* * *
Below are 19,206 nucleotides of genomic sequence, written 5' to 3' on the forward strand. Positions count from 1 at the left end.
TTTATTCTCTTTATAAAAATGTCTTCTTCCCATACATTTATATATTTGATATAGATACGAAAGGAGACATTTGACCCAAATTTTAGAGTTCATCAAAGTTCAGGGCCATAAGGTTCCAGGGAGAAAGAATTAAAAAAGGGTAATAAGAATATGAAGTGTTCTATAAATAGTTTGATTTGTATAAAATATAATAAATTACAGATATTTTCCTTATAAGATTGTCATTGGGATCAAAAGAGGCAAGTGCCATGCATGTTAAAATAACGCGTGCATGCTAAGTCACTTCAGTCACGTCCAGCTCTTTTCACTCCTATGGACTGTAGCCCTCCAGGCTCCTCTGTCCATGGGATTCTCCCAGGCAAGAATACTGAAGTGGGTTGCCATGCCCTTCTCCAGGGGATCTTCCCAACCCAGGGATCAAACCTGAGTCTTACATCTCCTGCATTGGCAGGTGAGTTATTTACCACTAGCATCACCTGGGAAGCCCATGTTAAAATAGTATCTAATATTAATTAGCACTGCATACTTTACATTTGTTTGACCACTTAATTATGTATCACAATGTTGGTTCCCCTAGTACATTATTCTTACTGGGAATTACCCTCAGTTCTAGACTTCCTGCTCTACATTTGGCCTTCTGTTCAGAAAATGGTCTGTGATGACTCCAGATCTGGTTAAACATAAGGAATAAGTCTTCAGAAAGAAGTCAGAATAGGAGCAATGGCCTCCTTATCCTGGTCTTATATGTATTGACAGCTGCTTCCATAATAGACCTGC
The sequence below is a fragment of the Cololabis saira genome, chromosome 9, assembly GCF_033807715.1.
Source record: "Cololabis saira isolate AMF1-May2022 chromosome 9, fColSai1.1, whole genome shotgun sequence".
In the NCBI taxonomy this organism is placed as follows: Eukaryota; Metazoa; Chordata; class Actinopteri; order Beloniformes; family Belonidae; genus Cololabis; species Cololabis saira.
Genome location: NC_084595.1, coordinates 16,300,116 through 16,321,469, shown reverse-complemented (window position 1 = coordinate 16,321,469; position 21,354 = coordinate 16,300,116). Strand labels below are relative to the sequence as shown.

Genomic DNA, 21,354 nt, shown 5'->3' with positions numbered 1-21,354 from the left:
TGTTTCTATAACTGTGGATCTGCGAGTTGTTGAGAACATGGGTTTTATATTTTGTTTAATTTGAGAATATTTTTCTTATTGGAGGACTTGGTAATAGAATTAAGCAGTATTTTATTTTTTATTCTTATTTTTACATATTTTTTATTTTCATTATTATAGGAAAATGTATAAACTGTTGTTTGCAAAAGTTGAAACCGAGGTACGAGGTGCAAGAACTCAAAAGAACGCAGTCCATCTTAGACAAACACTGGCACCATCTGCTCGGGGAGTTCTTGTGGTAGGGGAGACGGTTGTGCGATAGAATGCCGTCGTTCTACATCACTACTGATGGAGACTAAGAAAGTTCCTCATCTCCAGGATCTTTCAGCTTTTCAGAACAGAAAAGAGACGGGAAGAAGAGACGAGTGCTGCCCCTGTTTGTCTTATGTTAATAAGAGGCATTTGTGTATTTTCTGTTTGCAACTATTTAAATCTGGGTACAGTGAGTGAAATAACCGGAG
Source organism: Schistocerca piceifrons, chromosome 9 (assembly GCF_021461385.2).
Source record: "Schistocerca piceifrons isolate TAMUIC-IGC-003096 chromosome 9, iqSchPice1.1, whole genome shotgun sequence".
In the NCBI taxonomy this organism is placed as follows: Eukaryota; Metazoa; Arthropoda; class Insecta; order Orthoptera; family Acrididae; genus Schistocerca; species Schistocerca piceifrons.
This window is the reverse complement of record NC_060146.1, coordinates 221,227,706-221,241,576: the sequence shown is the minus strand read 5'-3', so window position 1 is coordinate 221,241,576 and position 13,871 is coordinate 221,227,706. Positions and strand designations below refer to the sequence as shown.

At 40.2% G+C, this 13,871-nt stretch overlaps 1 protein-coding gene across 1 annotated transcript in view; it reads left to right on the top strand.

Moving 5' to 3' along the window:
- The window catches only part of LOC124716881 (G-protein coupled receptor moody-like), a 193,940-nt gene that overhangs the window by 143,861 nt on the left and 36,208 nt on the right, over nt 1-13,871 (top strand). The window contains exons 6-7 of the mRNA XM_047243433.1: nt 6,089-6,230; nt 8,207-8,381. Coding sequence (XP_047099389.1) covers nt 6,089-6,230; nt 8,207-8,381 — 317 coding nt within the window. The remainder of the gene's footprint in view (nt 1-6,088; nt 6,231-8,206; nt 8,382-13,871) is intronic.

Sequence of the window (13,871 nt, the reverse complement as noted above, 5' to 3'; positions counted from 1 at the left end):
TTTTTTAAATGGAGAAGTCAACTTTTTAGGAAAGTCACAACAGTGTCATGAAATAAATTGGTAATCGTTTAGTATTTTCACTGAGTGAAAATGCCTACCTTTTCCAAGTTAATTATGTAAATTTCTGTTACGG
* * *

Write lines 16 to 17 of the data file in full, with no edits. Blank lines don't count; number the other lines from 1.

Sequence of the window (13,871 nt, the reverse complement as noted above, 5' to 3'; positions counted from 1 at the left end):
TTTTTTAAATGGAGAAGTCAACTTTTTAGGAAAGTCACAACAGTGTCATGAAATAAATTGGTAATCGTTTAGTATTTTCACTGAGTGAAAATGCCTACCTTTTCCAAGTTAATTATGTAAATTTCTGTTACGG